telling reporters "there is no place for disrespecting women" – especially from those in the public eye. The Coalition later announced an extra $15 million for frontline domestic violence services
, which will be allocated to particular initiatives in consultation with states and territories. The Opposition Leader
also cancelled a scheduled appearance on McGuire’s Triple M breakfast show, labelling the host’s comments as “unacceptable”.
With seven days to go until the election, punters continue to favour the Coalition. Crownbet
is offering $1.15 for a returned Turnbull Government and $5.50 if a Shorten Labor Government is elected.
Highlights of the Week
- The Coalition announced it will provide $49.2 million for new machinery at the Arrium steelworks in Whyalla, South Australia to facilitate the production of a higher grade of ore and improve the company’s profitability.
- Labor committed $88 million for the fourth stage of the Nepean Hospital redevelopment in Western Sydney, including a new cancer centre and operating theatres.
- The Federal Coalition and the NSW Baird Government will jointly provide $30 million for upgrades to the M5 South West Motorway at Belmore in Sydney’s south-west.
- The Greens announced a plan to apply a 20 per cent tax on sugary drinks in an effort to tackle obesity and raise an estimated $2.1 billion over four years.
- The Opposition committed to developing a fast-tracked business case for a second Bass Strait interconnector to give Tasmania a more reliable energy supply following concerns over widespread electricity shortages in the State, if elected next Saturday.
- Deputy Prime Minister Barnaby Joyce announced the Coalition will establish the Regional Investment Corporation as a single national body to administer the Commonwealth’s $4.5 billion worth of drought and water infrastructure loans in a bid to streamline the process.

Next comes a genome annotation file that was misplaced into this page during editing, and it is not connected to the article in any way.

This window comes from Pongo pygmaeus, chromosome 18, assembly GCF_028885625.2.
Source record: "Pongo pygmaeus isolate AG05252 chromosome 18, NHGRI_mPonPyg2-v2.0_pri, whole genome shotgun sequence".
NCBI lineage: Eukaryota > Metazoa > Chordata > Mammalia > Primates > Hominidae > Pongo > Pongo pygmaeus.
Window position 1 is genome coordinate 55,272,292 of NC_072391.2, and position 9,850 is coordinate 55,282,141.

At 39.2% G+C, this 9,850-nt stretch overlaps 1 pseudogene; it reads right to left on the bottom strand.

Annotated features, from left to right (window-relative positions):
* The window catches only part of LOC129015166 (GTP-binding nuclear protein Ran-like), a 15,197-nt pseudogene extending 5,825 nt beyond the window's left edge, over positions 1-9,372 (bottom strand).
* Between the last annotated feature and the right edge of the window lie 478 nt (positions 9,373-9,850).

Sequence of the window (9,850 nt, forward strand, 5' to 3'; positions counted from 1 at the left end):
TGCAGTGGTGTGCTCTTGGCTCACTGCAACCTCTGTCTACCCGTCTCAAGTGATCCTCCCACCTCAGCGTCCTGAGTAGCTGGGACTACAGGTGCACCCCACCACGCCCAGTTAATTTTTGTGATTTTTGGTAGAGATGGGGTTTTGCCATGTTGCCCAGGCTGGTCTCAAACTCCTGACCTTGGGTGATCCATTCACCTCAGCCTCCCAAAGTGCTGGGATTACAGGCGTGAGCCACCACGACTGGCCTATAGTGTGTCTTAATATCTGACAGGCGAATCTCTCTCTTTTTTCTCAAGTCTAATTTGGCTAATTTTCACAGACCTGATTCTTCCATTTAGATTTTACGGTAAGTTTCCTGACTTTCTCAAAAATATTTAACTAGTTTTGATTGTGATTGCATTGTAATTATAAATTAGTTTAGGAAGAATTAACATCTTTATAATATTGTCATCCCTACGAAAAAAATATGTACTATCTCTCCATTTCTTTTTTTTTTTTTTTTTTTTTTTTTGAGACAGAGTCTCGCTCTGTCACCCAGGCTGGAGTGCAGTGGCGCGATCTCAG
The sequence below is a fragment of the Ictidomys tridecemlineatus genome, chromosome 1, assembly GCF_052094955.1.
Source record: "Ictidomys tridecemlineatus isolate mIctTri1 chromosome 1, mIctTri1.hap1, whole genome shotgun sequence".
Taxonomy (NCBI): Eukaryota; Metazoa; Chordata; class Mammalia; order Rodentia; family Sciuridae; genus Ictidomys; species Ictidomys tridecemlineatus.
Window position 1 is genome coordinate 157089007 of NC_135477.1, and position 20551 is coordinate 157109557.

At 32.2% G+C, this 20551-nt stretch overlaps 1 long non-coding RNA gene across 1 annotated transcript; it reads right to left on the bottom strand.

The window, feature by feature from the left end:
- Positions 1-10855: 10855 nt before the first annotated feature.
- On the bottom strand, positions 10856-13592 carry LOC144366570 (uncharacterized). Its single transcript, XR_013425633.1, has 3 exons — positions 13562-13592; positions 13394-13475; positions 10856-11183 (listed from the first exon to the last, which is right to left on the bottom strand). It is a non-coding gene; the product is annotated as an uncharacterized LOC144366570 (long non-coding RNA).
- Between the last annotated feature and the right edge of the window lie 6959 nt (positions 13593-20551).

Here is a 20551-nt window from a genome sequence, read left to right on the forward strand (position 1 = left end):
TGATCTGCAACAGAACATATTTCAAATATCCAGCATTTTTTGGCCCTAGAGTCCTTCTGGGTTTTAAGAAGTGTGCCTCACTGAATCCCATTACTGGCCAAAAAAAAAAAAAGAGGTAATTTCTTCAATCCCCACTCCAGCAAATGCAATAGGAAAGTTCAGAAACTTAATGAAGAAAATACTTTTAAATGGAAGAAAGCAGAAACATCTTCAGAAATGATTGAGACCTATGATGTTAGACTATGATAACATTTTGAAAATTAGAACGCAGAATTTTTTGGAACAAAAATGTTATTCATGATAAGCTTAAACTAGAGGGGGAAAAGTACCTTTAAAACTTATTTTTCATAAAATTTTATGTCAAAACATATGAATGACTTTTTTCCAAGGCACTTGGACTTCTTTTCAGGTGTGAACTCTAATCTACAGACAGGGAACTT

- Labor candidate for the safe Liberal seat of Farrer Christian Kunde resigned over alleged links to an extremist Islamic group, and the Liberal Party’s candidate for Gellibrand Ben Willis was forced to apologise for controversial comments he made on Facebook about Australia Day.
- The Coalition announced $215 million for upgrades to the M1 on the Gold Coast to ease congestion for commuters.
- Labor committed to retaining pathology and diagnostic imaging bulk billing incentives at a cost of $884.2 million over the forward estimates.
- Former Labor Prime Ministers Bob Hawke, Paul Keating and Julia Gillard attended Labor’s campaign launch in Western Sydney at the weekend, where Opposition Leader Bill Shorten told the party faithful Labor should not be underestimated.
- The Coalition’s campaign launch will be held this Sunday in the marginal Liberal seat of Reid in Sydney’s inner west, with former Prime Ministers Tony Abbott and John Howard expected to attend.
Last weekend’s Newspoll has Labor and the Coalition deadlocked at 50-50
on a two-party preferred (2PP) basis, with individual electorate polling indicating the Government maintaining an edge over the Opposition thanks to a strong performance in Coalition-held marginal seats
. Both Malcolm Turnbull and Bill Shorten continue to campaign in the battleground states of NSW and Queensland, where over one-third of the seats up for grabs in both states are currently considered marginal. In order to secure majority government the Coalition cannot lose more than 12 seats while Labor need to win 19 seats, taking account of two seats it is likely to gain as a result of electoral redistributions in NSW and Western Australia.